Join us and get access to thousands of tutorials and a community of expert Pythonistas.

Unlock This Lesson

This lesson is for members only. Join us and get access to thousands of tutorials and a community of expert Pythonistas.

Unlock This Lesson

Processing Tuple-Based Iterables With starmap()

00:00 In this lesson, we’re going to jump right into the code and talk about the starmap() function, which, as you’ll see, is very similar to the map() function.

00:10 Let me show you a motivating example to illustrate when you would want to use the starmap() function. Let’s suppose that you have some function called max_abs() and it’s going to take an x- and a y-coordinate, and it’s simply going to return the maximum of the absolute value of x and the absolute value of y. In other words, it’s just going to return the maximum magnitude of the x and y values. Now, maybe you’re working with points and these points come to you specified in an x- and a y-coordinates list. So here’s the list of x-coordinates,

00:49 and that’s a list of y-coordinates. The idea is that you’re working with a set of points in the 2D plane, and those points are specified by a list of x- and y-coordinates, so each first element of those two lists specifies one point and then the second elements of the two lists specify a second point, and so on.

01:10 And so if you wanted to know what the maximum magnitude is between the points specified by these lists, you would simply call the map() function with the max_abs() function that we’ve defined, using the iterables as the x-coordinates and the y-coordinates. Let’s save the return value of map() as the variable b and then let’s just see this as a list, just so that we can see that all is working well. So yeah, for that point specified by coordinates 1.3 and -4.2 the maximum magnitude of those two coordinates is 4.2.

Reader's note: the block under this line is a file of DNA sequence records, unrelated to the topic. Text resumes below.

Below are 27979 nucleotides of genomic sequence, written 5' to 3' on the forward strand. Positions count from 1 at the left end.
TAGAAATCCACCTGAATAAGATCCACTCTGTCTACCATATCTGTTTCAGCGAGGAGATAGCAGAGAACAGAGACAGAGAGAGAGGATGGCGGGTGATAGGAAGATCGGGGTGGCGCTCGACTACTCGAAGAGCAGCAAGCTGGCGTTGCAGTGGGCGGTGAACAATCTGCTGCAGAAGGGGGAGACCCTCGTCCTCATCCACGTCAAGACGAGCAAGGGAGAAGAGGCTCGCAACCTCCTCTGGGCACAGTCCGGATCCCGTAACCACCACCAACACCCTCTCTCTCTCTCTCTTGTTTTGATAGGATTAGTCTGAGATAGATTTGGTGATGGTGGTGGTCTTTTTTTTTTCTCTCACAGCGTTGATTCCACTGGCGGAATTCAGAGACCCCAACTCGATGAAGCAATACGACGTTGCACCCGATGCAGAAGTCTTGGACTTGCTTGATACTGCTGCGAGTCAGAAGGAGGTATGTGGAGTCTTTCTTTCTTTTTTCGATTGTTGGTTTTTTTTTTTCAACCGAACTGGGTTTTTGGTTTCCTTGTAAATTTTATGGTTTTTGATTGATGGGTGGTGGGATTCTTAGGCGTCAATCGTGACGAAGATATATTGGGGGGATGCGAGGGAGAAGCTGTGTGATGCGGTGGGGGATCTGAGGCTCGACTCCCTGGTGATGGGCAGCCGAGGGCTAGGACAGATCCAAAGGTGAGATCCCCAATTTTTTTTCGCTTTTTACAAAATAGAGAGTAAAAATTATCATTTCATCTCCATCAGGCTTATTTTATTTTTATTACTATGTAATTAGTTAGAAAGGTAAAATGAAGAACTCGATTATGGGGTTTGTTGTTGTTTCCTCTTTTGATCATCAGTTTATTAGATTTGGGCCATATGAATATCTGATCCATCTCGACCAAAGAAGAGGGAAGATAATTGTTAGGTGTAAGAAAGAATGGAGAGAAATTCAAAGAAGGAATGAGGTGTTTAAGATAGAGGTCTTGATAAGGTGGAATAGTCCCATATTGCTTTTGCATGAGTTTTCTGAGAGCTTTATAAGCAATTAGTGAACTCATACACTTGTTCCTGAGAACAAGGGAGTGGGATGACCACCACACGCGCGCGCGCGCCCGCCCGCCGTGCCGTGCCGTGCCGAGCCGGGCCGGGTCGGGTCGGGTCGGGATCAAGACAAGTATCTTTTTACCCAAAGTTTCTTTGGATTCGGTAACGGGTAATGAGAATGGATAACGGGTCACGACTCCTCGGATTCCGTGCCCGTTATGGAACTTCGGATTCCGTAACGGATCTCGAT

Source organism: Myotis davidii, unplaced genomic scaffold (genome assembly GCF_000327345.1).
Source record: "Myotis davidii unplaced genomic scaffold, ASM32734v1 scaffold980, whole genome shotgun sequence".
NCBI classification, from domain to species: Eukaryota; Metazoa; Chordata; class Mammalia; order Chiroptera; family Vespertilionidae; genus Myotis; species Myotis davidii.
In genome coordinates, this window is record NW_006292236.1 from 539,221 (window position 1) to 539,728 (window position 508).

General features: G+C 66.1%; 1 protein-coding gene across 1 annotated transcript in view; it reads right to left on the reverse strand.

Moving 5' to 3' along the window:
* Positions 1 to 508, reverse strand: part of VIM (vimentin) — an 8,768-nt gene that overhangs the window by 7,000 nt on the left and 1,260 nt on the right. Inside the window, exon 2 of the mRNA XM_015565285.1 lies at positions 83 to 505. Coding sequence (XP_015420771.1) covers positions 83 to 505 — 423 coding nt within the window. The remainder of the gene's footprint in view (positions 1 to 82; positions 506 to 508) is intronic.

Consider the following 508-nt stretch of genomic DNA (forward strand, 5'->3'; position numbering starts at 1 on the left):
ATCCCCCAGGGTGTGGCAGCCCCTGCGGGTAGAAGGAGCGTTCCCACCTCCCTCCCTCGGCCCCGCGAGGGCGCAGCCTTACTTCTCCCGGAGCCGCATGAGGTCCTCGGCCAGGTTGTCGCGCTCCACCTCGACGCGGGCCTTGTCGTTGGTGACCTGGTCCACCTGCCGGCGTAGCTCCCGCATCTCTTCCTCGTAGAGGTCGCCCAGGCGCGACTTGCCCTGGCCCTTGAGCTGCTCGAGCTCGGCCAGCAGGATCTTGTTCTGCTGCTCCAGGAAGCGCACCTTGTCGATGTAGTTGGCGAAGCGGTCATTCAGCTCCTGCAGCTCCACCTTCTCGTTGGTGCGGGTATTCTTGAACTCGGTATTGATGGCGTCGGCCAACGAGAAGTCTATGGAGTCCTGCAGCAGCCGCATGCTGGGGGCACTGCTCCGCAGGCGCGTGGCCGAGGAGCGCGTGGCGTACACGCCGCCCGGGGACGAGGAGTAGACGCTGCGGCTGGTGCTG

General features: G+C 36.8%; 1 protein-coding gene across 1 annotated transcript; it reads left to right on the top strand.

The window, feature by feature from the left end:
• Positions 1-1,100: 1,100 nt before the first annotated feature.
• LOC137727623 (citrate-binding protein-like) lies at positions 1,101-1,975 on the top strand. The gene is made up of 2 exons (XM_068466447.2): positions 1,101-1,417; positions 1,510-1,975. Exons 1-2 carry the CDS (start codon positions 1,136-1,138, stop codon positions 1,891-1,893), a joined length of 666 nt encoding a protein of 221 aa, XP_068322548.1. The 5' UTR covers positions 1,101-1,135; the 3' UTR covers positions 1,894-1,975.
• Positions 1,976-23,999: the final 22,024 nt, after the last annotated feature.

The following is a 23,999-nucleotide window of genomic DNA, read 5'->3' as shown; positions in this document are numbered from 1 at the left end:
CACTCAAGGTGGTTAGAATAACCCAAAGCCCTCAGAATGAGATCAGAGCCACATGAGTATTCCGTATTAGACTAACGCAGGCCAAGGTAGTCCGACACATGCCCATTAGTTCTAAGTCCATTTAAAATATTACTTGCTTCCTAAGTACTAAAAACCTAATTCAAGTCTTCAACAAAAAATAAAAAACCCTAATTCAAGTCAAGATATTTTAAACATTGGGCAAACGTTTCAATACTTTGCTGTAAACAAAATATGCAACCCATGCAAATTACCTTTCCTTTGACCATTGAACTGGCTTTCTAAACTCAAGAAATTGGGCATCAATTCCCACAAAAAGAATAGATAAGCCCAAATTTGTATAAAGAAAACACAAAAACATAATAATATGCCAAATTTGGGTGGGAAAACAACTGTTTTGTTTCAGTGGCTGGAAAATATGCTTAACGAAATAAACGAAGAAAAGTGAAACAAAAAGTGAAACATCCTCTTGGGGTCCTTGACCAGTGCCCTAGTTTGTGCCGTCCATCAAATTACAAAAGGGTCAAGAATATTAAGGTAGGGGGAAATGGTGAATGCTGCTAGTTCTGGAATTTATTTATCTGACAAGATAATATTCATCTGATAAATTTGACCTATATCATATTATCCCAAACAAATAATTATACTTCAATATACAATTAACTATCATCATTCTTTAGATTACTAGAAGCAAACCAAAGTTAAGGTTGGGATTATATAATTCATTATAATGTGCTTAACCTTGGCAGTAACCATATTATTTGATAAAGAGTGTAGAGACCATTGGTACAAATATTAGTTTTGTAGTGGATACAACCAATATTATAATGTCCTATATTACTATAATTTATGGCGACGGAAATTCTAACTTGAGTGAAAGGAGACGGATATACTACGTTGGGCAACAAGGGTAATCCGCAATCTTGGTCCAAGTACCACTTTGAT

01:48 And for this second point with x-coordinate -2.7 and y- 9.8, the maximum magnitude is 9.8. So, nothing new here. This is, of course, a good application if you’ve got points that come to you with x- and y-coordinates separately, then you would go ahead and just, say, use the map() function if you wanted to find the maximum magnitudes.

02:12 All right, so here are those x-coordinates again and here are the y-coordinates. But what if the points that you were working with already came to you or already were constructed as a list containing tuples, and each tuple containing the x- and y-coordinates? So in other words, if these lists, x-coordinates and y-coordinates, if they were pre-zipped to create this list of tuples.

02:42 So if we try to use the map() function with the max_abs() function as the first positional argument, we’re going to get an error.

02:49 If we try to call map() with max_abs and the iterable only being the points list, if we try to create a list out of this so that the iterator starts yielding values, let’s see what’s going to happen.

03:04 We’re going to get an error because max_abs() is missing one required positional argument. Each of these tuples in the points list is considered one argument being passed into max_abs() and max_abs() takes an x and a y.

03:18 Well, we can fix this of course. Let me clear this up. We could create a new function, and maybe we’ll call it star_max_abs(), and it’s going to take a point—a tuple—consisting of an x- and a y-coordinate.